A missing cat was reunited in time for Christmas thanks to an RSPCA branch.
Affectionately known as Tinsel she was found in the Penarth area with an injured leg and was thought to be a stray.
A member of the public called the RSPCA after finding her and she was taken to the vets where she was checked for a microchip – which she didn’t have – and health checked.
After some pain relief for her lame leg, she recovered and she stayed in the vets for seven days while posters were put up in the area where she was found – to see if anyone would come forward for her.
RSPCA Wyth Sir Branch (eight counties) – which includes the merged Gwent Brecknock Branch and Glamorgan North & East Branch – took her and initially an owner didn’t come forward after the seven day period so she was put up for adoption.
RSPCA Wyth Sir Branch animal welfare officer, Jamie Rodrigues, said: “She is a lovely friendly cat so we knew it wouldn’t be long before she found a home.
“Three weeks later we had a call from the RSPCA inspectorate explaining a member of the public had been in touch and he thought Tinsel was his cat.”
The owner – Nicholas White – was able to confirm he was her owner by sending pictures of Tinsel and she was reunited with him just in time for Christmas! She had been missing since around September.
Jamie added: “It seemed she had only strayed a few streets away from where she lived. We were happy to reunite the two, just in time for Christmas!
“Tinsel – who is actually called Safi – was very happy to see her beloved owner and jumped straight up on his lap making biscuits.”
Safi has now been microchipped, and Jamie said he would like to stress the importance of microchipping.
“If she had been chipped, she wouldn’t have come into us and would have been immediately returned to her worried owner,” she said.
“Microchipping can certainly offer pet owners peace of mind. The microchip can be scanned and matched to the owner’s contact details which are kept on a database.
“If an owner moves house or changes their telephone number they must also make sure that they tell the database they are registered with so that they have up-to-date contact details. If the information on that database is old and out-of-date then the chip is useless. Telling your vet does not automatically update the details on the database but this is something you can do yourself online.”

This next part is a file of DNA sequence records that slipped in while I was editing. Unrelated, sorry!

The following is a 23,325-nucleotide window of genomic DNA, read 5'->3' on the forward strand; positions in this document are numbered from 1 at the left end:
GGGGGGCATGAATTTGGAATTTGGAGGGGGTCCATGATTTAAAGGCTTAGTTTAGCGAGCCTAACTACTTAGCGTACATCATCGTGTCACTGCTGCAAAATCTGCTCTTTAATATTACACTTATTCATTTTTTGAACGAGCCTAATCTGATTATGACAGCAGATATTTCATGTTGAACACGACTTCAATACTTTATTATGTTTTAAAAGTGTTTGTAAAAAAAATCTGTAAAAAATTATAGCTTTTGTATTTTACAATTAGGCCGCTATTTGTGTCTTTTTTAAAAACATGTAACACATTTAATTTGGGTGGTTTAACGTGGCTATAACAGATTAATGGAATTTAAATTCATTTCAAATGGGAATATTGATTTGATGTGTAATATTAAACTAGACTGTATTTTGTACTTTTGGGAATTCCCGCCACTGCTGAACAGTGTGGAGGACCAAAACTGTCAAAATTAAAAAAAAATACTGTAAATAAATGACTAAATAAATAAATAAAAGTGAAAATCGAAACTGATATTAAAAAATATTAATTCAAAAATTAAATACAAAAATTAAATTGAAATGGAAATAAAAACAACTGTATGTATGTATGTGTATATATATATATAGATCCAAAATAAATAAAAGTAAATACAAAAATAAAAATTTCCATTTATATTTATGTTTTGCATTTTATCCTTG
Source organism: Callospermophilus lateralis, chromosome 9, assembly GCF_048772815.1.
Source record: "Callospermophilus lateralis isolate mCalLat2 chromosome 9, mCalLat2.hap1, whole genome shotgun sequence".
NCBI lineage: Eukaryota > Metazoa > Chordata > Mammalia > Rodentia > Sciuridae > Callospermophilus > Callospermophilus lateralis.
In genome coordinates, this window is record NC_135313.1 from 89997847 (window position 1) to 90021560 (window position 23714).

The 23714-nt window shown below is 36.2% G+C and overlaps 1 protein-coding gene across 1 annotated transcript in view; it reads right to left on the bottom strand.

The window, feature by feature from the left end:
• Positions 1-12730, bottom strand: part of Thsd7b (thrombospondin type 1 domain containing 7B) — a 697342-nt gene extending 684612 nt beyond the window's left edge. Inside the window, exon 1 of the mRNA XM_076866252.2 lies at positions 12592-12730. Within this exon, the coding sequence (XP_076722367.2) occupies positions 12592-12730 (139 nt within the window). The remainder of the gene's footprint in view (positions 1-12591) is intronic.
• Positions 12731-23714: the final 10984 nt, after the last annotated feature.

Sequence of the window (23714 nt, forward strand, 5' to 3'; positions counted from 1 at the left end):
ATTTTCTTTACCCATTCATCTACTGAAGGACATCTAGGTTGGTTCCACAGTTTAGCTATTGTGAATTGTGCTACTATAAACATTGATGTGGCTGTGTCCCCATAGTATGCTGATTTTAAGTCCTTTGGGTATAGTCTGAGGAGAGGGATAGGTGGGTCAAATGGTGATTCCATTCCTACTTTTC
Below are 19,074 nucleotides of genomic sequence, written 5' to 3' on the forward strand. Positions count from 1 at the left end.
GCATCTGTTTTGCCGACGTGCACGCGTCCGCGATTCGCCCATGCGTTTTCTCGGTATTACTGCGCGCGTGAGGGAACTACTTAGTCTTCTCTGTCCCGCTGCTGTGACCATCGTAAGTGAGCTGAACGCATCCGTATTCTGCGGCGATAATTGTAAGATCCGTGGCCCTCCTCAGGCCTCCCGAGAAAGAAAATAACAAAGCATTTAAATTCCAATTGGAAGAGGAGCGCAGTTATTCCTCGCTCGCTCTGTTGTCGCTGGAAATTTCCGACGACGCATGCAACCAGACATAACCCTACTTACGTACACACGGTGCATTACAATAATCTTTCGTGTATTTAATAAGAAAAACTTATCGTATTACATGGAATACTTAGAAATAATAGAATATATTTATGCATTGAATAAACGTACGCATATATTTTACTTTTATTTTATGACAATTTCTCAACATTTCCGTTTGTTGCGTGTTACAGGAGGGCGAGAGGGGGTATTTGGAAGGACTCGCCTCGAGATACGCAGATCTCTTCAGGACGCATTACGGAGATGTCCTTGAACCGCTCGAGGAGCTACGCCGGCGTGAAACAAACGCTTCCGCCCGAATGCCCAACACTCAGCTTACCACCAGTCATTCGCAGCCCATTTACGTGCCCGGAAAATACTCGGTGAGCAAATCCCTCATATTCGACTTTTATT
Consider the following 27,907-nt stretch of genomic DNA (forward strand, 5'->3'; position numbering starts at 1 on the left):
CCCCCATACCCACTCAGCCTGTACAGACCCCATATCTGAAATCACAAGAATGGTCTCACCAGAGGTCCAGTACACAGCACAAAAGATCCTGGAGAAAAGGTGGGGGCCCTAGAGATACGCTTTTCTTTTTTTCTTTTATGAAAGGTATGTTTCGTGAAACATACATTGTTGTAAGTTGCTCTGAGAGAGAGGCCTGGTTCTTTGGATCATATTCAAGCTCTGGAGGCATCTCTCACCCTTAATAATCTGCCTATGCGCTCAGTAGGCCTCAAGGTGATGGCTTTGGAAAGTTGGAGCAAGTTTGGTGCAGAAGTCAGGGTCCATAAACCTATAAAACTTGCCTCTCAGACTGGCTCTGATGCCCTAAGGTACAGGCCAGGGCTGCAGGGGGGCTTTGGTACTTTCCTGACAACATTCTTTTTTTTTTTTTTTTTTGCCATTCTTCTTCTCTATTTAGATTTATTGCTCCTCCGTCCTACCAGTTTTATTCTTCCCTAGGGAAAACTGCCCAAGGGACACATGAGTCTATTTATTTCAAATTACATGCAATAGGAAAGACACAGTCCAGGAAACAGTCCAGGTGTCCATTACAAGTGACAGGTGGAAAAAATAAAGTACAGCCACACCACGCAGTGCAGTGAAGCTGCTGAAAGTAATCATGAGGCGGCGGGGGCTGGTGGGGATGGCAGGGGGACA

RSPCA Cymru is currently calling on the Welsh Government to commit to the compulsory microchipping of cats – as England will see compulsory microchipping for cats being introduced this upcoming March.
Under the plans it is to become a legal requirement for cat owners to microchip their cats after 20 weeks of age and to ensure their contact details are stored and kept up to date in a pet microchipping database.
Under the new legislation, cat owners in England will have until 10 June 2024 to microchip their cats. Owners found not to have microchipped their cat will have 21 days to get one implanted or may face a fine of up to £500.
While the Welsh Government’s Animal Welfare Plan for Wales promises to “consider extending compulsory microchipping to include kittens and cats”, there has not been any firm commitments or timelines published. However, microchipping dogs has been compulsory in Wales since 2016, and this is also the case in England too.
More information about cat microchipping can be found on the RSPCA website.
This year the RSPCA is asking supporters to Join the Winter Rescue by donating to help rescue teams reach the thousands of animals who desperately need them.